Considering differences between the two hydrogel coatings, we determined a different grade of incorporation of the PTX crystals into the matrix. Although both coatings show nearly the same thickness (Fig. 1) and the PTX solution pipetted as second step was the same, the PVP seems to better surround the PTX crystals than HA. Searching for an explanation, we measured the coating thickness without PTX to underline the statement of different grades of drug incorporation into the two hydrogels. As mentioned in [13], the coating thickness of the HA coating without PTX is about 2.8 μm. In contrast, we measured a coating thickness of about 9.7 μm for the PVP coating without PTX incorporation (S1 Table) which is nearly a triple of the coating thickness and may additionally underline that PVP can surround the drug better than HA. Furthermore, we compared the different swelling properties of HA and PVP from previous and other own experiments. In fact, a water uptake of 5.0 mg per mg initial coating mass of the HA coating [13] and 7.5 mg per mg initial coating mass of the PVP coating [14] after 1 min elution in DPBS was detected, which is equal to the time needed for the coating of one balloon. Although swelling of the two hydrogels in EtOH/H2O is estimated to be considerable lower, the same tendency may be expected, giving indication for better drug incorporation within PVP.

The second characteristic investigated was coating thickness after drug incorporation. The observed differences in drug integration from the morphological analyses are also recognizable in coating thickness measurements. The better integration of PTX into Cetpyrsal results in a decreased coating thickness (Cetpyrsal/PTX: 18.9 μm ± 3.4 μm, HA/PTX: 33.0 μm ± 10.1 μm, 34.1 μm ± 12.2 μm) as well as a decreased standard deviation in contrast to the two hydrogels.

For DCB performance, we detected a correlation of drug loss and transfer with coating morphology. Obviously a good incorporation of PTX within the matrix, as seen in Fig. 4 for the Cetpyrsal/PTX and PVP/PTX coatings, refers to a high drug transfer during dilatation, as results of 40% for Cetpyrsal/PTX DCB and 44% for PVP/PTX DCB evidence. Drug transfer of Cetpyrsal/PTX DCB is even significantly higher (p = 0.016) in comparison to HA/PTX DCB (22%) where the PTX crystals are not incorporated properly into the matrix.

However, also drug loss enhanced from 21% for HA/PTX DCB, to 28% for Cetpyrsal/PTX DCB to 39% for PVP/PTX DCB, see Fig. 5, probably due to an increased water uptake which benefits both drug loss as well as drug transfer. If PTX is not well incorporated into the matrix, it builds a kind of lipophilic barrier and inhibits the water uptake as shown for HA/PTX DCB. Furthermore, the nearly pure PTX sticks on the HA coated balloon surface and cannot be transferred to the vessel wall during dilatation. Additionally, a residual drug load of 54% for the HA/PTX DCB (32% for Cetpyrsal/PTX DCB, 17% for PVP/PTX DCB, Fig. 5) underlines this hypothesis.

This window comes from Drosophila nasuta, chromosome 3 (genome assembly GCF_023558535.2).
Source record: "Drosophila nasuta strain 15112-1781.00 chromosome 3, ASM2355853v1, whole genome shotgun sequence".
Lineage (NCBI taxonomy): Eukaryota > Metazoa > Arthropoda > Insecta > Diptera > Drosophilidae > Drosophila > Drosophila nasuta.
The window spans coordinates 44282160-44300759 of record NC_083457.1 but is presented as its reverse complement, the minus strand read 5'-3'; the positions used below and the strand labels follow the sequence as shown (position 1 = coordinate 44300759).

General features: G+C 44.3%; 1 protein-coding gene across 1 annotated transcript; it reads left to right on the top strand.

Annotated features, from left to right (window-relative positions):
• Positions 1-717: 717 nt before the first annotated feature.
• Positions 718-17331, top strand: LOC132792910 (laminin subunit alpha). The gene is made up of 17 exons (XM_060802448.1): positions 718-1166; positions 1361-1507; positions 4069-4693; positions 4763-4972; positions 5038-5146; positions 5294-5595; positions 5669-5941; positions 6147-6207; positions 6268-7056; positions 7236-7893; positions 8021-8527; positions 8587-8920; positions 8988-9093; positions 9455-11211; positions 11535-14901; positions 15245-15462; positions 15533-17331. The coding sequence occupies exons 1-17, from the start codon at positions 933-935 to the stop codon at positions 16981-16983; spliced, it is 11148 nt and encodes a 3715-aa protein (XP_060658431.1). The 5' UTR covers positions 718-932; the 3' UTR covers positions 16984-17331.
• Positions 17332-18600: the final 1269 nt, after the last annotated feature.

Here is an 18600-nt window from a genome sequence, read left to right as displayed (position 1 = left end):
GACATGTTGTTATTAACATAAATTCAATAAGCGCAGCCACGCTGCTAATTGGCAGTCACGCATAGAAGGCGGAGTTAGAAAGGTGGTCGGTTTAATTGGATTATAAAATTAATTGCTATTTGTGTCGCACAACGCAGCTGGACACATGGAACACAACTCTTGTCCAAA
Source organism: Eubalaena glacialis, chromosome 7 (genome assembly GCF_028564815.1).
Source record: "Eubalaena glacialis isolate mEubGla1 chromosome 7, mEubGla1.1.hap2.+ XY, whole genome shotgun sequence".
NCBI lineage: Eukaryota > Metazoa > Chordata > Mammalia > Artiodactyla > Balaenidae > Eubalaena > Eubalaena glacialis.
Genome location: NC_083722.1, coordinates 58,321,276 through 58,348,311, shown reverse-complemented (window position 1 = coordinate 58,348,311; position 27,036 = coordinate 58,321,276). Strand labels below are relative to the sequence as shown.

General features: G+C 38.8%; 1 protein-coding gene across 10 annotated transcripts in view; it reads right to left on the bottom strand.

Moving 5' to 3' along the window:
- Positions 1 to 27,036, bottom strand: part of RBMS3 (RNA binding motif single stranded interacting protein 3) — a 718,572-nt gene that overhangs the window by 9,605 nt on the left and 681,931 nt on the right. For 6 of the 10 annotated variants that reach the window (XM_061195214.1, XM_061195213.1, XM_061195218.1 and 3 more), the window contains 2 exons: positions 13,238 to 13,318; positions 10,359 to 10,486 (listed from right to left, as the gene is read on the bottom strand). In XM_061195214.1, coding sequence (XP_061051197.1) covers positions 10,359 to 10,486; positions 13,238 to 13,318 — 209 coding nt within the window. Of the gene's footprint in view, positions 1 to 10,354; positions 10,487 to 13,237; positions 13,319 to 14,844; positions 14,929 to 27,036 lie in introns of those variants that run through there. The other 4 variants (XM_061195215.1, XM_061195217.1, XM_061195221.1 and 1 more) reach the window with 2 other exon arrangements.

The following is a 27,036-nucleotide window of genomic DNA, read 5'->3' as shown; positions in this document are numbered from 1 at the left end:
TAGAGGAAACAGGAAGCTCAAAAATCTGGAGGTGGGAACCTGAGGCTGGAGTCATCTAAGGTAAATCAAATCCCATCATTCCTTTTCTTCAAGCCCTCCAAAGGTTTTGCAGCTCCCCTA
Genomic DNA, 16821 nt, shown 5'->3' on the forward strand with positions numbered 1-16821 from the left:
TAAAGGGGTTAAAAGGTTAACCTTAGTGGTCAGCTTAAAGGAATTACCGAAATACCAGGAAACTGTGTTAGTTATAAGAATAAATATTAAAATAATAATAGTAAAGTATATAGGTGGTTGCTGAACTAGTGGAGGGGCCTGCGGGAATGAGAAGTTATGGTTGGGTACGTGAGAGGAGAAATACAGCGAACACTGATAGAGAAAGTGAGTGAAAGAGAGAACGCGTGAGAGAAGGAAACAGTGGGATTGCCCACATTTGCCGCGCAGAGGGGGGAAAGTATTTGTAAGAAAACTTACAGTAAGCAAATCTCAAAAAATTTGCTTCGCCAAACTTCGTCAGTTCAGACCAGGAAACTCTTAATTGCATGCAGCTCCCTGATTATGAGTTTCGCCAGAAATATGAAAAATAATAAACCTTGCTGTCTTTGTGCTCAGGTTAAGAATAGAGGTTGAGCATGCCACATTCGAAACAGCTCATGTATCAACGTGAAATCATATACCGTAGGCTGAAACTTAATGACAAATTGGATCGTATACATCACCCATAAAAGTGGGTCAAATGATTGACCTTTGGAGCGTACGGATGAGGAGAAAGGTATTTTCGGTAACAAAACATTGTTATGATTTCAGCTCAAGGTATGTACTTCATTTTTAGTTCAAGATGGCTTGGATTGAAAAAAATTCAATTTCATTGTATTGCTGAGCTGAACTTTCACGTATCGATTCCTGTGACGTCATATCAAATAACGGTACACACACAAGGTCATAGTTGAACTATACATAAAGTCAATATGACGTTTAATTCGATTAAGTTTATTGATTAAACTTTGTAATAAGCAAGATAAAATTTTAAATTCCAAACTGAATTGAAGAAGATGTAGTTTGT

Besides incorporation, drug loss seems to be furthermore defined and influenced by other coating characteristics. For instance, increasing drug wash-off rates are assumed to be associated with rough surfaces and enhanced coating thicknesses as a result of increasing friction when the balloon is passing the access path and the arterial system. Accordingly, we observed a lower drug loss of 28% for the smooth and thin Cetpyrsal/PTX coating (18.94 μm ± 3.40 μm) compared to 39% determined for the rough and thicker PVP/PTX coating (34.11 μm ± 12.15 μm), see Fig. 1,4 and 5.

The overall objectives when developing a DCB are the combination of a low drug loss and a high drug transfer. Results of our study verify that this is best achievable via good PTX incorporation within the coating matrix, low surface roughness and thin coating. In this context, among tested specimens especially the Cetpyrsal/PTX DCB but also the PVP/PTX DCB show promising drug delivery characteristics in comparison to established DCB. During simulated use in the in vitro vessel model, we determined PTX losses of 28% and 39% of the entire drug load which are in the same range as above mentioned PTX losses of 26%–42% reported in literature for balloons coated with urea or iopromide, respectively, during in vitro passage through a hemostatic valve and a guiding catheter [5] [7]. However, mechanical strain on the coating in our study can be estimated higher due to the additional passage of the DCB through the tortuous path simulating the anatomy of coronary arteries. Regarding drug transfer of established DCB to the vessel wall in vivo, 20% of initial PTX load 15–20 min and 17% of initial PTX load 40–60 min post stent implantation were reported by Kelsch et. al. [5] and Scheller et. al. [8], respectively. Own results of 40% drug transfer for Cetpyrsal/PTX DCB and 44% for PVP/PTX DCB in a silicone tube, which are similar to data obtained in the previous in vitro studies [12] [14], are hence promising, although data might again not be directly correlated to in vivo performance.